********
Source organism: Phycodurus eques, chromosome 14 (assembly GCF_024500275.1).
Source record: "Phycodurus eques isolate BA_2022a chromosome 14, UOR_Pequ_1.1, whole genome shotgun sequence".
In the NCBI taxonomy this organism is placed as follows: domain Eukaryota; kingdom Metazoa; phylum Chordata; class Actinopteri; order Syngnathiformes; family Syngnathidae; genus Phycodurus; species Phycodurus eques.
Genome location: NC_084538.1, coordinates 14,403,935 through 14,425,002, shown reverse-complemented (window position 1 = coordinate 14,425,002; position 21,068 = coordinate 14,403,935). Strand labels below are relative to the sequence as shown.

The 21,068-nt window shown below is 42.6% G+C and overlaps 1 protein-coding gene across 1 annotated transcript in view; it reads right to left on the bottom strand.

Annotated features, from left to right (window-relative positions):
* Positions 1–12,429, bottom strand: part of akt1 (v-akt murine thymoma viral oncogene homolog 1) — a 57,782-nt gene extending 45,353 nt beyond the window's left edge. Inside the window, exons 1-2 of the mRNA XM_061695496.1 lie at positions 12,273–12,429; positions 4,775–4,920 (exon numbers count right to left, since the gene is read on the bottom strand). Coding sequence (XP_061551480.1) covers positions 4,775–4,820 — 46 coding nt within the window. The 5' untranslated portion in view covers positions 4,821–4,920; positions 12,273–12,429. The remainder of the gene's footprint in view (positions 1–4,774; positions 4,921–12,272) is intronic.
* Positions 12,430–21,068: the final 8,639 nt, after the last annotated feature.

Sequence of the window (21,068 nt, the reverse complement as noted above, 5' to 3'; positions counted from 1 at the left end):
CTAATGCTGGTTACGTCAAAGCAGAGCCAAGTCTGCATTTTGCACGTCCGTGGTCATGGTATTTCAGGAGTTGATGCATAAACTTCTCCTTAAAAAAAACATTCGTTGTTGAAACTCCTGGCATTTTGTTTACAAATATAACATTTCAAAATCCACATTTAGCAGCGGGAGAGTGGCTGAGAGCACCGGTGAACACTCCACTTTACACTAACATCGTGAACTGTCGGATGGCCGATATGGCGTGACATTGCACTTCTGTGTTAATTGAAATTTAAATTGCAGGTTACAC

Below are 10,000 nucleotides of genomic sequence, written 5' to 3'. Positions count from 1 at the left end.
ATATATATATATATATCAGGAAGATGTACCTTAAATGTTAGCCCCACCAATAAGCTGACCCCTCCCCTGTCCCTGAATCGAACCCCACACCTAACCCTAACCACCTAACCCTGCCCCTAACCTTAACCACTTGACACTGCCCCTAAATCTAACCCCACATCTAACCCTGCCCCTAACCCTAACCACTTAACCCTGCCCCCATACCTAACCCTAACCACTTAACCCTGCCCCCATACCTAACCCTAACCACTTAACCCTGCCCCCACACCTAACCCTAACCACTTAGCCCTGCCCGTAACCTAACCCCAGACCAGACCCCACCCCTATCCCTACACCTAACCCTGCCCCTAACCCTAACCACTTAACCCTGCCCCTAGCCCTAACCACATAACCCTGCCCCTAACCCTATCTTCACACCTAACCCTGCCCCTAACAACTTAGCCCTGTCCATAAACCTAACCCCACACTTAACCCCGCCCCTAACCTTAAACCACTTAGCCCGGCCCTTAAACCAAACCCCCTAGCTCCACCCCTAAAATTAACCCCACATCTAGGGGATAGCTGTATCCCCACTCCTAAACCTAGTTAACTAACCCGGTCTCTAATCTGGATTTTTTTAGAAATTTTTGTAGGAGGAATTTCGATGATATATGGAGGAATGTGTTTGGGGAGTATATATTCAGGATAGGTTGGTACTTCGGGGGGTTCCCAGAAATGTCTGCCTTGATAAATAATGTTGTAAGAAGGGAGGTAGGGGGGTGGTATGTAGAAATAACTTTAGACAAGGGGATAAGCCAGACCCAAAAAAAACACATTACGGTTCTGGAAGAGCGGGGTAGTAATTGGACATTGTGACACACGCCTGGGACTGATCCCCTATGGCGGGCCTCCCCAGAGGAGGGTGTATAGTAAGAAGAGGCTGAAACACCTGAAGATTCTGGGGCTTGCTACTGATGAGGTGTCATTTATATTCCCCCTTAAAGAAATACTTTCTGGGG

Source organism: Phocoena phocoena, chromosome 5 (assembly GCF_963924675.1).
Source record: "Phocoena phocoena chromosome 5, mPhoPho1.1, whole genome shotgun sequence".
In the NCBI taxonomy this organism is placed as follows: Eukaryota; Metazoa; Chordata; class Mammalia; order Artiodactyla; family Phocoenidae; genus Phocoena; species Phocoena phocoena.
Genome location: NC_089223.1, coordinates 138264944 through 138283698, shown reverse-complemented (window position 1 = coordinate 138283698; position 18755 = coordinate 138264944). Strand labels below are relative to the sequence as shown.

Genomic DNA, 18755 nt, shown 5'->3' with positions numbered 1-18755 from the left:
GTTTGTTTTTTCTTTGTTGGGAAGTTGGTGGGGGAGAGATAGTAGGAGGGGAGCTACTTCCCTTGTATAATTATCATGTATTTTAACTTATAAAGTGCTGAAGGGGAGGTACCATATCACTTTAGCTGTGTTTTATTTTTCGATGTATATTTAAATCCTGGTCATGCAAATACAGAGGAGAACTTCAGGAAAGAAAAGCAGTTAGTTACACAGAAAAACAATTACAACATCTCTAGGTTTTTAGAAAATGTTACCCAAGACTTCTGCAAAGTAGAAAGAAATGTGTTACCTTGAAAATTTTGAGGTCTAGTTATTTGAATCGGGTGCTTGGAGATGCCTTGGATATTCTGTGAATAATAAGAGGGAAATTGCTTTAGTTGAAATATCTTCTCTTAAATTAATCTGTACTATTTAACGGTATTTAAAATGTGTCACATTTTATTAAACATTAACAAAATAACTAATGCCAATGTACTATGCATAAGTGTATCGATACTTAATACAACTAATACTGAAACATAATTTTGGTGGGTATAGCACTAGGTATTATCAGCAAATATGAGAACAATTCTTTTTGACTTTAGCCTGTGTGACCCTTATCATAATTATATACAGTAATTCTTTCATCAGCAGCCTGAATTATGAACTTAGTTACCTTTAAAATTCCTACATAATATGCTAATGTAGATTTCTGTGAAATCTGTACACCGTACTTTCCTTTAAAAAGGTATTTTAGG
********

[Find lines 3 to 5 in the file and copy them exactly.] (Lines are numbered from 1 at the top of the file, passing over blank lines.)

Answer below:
In the NCBI taxonomy this organism is placed as follows: domain Eukaryota; kingdom Metazoa; phylum Chordata; class Actinopteri; order Syngnathiformes; family Syngnathidae; genus Phycodurus; species Phycodurus eques.
Genome location: NC_084538.1, coordinates 14,403,935 through 14,425,002, shown reverse-complemented (window position 1 = coordinate 14,425,002; position 21,068 = coordinate 14,403,935). Strand labels below are relative to the sequence as shown.

The 21,068-nt window shown below is 42.6% G+C and overlaps 1 protein-coding gene across 1 annotated transcript in view; it reads right to left on the bottom strand.